Marie Curie, la première femme à remporter un prix Nobel, la première personne à gagner deux fois et la seule personne à remporter un prix Nobel dans deux sciences différentes ne pouvait pas légalement aller à l'université, alors elle l'a fait illégalement, allant dans ce qui était connu. comme «Flying University», une organisation secrète.

Marie Curie – Early Years

Maria Skłodowska was born in Warsaw, in Congress Poland in the Russian Empire, on 7 November 1867, the fifth and youngest child of well-known teachers Bronisława, née Boguska, and Władysław Skłodowski. The elder siblings of Maria (nicknamed La manie) were Zofia (born 1862, nicknamed Sophie), Józef [pl] (born 1863, nicknamed Józio), Bronisława (born 1865, nicknamed Bronia) and Helena (born 1866, nicknamed Hela).

On both the paternal and maternal sides, the family had lost their property and fortunes through patriotic involvements in Polish national uprisings aimed at restoring Poland’s independence (the most recent had been the January Uprising of 1863–65). This condemned the subsequent generation, including Maria and her elder siblings, to a difficult struggle to get ahead in life. Maria’s paternal grandfather, Józef Skłodowski [pl], had been principal of the Lublin primary school attended by Bolesław Prus, who became a leading figure in Polish literature.

Władysław Skłodowski taught mathematics and physics, subjects that Maria was to pursue, and was also director of two Warsaw gymnasia (secondary schools) for boys. After Russian authorities eliminated laboratory instruction from the Polish schools, he brought much of the laboratory equipment home and instructed his children in its use. He was eventually fired by his Russian supervisors for pro-Polish sentiments and forced to take lower-paying posts; the family also lost money on a bad investment and eventually chose to supplement their income by lodging boys in the house. Maria’s mother Bronisława operated a prestigious Warsaw boarding school for girls; she resigned from the position after Maria was born. She died of tuberculosis in May 1878, when Maria was ten years old. Less than three years earlier, Maria’s oldest sibling, Zofia, had died of typhus contracted from a boarder. Maria’s father was an atheist; her mother a devout Catholic. The deaths of Maria’s mother and sister caused her to give up Catholicism and become agnostic.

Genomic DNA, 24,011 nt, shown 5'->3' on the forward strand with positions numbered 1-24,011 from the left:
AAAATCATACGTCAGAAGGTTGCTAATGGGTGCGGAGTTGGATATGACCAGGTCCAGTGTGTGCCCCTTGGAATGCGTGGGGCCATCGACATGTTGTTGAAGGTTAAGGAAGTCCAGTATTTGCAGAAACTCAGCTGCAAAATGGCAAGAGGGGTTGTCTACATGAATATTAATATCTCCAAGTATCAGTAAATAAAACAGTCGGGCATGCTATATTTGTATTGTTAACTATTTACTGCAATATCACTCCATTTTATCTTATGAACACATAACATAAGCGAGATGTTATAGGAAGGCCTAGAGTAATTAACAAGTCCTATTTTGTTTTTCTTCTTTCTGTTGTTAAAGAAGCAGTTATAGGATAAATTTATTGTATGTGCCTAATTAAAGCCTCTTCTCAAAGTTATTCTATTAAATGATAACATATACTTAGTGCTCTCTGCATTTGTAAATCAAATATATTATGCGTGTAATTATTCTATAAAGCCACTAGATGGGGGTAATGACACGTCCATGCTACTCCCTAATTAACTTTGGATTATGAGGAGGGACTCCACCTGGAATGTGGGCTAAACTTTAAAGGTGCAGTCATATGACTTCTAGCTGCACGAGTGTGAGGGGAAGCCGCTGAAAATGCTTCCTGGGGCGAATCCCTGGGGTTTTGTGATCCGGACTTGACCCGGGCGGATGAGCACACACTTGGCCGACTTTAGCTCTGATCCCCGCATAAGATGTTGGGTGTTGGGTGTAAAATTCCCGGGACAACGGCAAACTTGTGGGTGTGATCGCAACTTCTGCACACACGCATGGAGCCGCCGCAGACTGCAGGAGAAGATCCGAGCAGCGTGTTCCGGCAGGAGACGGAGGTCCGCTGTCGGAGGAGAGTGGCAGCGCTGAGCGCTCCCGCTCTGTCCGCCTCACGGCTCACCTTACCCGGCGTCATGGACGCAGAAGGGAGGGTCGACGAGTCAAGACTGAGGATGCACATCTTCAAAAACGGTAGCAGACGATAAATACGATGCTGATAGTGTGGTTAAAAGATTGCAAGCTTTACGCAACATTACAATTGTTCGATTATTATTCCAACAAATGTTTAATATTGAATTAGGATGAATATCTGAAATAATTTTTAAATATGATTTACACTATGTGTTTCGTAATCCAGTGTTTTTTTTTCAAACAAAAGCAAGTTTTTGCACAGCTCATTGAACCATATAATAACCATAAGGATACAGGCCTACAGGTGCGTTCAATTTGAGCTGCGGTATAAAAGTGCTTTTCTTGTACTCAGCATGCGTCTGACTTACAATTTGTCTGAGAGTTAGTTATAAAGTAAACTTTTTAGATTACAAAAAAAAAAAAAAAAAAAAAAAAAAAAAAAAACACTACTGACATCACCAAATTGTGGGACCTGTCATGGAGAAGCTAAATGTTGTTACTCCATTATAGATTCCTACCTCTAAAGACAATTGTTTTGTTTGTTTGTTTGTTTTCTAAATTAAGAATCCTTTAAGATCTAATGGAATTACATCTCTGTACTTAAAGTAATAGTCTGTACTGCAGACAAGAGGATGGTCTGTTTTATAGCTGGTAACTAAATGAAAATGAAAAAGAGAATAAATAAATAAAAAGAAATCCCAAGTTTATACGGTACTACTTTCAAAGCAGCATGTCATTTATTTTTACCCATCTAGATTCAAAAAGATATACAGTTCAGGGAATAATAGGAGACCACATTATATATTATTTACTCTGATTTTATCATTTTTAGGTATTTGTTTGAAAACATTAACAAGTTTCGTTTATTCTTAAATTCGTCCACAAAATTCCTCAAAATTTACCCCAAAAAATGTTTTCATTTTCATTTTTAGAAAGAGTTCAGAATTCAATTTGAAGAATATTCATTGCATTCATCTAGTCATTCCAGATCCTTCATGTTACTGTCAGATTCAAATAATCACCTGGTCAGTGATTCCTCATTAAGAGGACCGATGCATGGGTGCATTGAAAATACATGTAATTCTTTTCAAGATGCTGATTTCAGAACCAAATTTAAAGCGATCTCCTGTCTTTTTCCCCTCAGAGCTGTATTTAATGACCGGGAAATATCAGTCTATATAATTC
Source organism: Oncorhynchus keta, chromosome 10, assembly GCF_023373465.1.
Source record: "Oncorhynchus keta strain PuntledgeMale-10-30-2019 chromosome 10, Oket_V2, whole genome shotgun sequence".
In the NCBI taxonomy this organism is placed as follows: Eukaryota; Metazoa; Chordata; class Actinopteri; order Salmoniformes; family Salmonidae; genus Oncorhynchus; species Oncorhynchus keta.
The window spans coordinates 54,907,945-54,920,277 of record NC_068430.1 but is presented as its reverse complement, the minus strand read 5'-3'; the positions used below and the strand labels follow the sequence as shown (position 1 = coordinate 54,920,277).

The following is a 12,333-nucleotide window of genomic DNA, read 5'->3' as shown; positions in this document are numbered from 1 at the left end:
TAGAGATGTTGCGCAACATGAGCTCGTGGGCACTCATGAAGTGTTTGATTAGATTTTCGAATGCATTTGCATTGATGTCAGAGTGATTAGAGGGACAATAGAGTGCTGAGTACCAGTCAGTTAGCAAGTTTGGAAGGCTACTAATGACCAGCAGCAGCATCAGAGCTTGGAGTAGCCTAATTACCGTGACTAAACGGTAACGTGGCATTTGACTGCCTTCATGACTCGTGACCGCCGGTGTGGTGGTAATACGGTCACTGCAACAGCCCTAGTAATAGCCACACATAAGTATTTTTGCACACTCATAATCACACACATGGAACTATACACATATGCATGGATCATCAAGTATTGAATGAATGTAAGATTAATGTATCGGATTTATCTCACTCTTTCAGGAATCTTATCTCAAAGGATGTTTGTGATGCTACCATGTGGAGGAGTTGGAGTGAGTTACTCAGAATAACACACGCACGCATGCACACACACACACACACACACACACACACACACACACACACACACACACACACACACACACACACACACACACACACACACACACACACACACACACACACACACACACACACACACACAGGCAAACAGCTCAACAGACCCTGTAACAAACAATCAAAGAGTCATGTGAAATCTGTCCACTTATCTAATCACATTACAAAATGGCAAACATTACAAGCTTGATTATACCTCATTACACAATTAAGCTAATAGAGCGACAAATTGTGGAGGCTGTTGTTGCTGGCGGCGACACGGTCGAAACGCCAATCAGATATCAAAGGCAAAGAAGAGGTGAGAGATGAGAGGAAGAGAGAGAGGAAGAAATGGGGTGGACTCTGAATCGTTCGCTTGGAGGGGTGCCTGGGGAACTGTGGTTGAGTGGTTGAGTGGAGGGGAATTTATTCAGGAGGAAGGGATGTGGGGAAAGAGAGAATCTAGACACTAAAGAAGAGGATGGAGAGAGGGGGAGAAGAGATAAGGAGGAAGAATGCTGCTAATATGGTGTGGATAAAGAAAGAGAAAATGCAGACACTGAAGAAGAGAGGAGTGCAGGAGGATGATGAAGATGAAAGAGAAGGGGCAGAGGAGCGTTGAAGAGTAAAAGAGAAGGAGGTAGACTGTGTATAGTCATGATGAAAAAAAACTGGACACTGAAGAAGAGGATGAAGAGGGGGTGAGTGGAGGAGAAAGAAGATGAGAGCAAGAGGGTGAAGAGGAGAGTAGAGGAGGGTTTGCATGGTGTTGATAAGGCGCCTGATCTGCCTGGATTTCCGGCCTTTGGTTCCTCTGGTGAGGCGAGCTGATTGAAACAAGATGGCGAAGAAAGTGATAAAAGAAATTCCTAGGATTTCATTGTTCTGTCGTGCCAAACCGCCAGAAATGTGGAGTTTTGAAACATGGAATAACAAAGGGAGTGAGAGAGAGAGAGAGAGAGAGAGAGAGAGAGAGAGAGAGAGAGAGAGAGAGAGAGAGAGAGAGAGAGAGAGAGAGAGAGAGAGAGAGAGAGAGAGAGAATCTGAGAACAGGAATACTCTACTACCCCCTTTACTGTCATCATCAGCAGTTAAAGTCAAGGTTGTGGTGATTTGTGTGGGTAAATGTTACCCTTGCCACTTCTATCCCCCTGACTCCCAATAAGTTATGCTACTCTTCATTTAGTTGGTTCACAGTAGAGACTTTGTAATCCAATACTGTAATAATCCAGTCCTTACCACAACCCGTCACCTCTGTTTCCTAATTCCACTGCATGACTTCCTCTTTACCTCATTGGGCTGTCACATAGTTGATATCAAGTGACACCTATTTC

Maria (left), sister Bronisława, ca. 1886

When she was ten years old, Maria began attending the boarding school of J. Sikorska; next, she attended a gymnase for girls, from which she graduated on 12 June 1883 with a gold medal. After a collapse, possibly due to depression, she spent the following year in the countryside with relatives of her father, and the next year with her father in Warsaw, where she did some tutoring. Unable to enroll in a regular institution of higher education because she was a woman, she and her sister Bronisława became involved with the clandestine Flying University (sometimes translated as Floating University), a Polish patriotic institution of higher learning that admitted women students. Continuer la lecture (lecture de 30 minutes)

8 thoughts on “Marie Curie, the first woman to win a Nobel Prize, the first person to win twice, and the only person to win a Nobel Prize in two different sciences couldn’t legally attend college, so she did it illegally, going to what was known as the ‘Flying University’, a secret organization.”

  1. Why_So_Slow

    On top of that – her daughter, Irène Joliot-Curie, received Nobel Prize in chemistry in 1935 for the discovery of artificial radioactivity, and her second daughter Ève Curie, worked for UNICEF while the organisation was awarded Nobel Peace Prize.

    Her grand-children, Hélène Langevin-Joliot and Pierre Joliot-Curie, are both high profile, renown scientists.

    Just in case somebody is looking for a role model 😉

  2. KleszczTentes

    Marie Skłodowska Curie, that’s her full name. If you just use Marie Curie, people confuse her for a French

  3. dw_jb

    Incredible woman I think she died of radiation poisoning ultimately, but not before indirectly saving many lives with X-rays

  4. DryMartiniPlease

    Just amazing… a person to admire!!

  5. Blowfish1

    At first the Nobel price were intended for her husband and she would be accredited as an “assistant“

    Her husband then wrote to the Nobel committee and protested, stating that she had been as involved if not more in the work.

  6. LaddiusMaximus

    Can you imagine how much more these people would have accomplished in a free and open society? Illegal for her to attend college? FFS.

  7. poopedinapumpkin

    She is a fascinating person who helped change our lives through her discoveries. She and her husband, Pierre, discovered the elements polonium and radium. Together, they were awarded the Nobel Prize for Physics in 1903, and she received another one, for Chemistry, in 1911. Ironically and unfortunately, her work with radioactive materials doomed her, however. She died of a blood disease caused by radiation in 1934.

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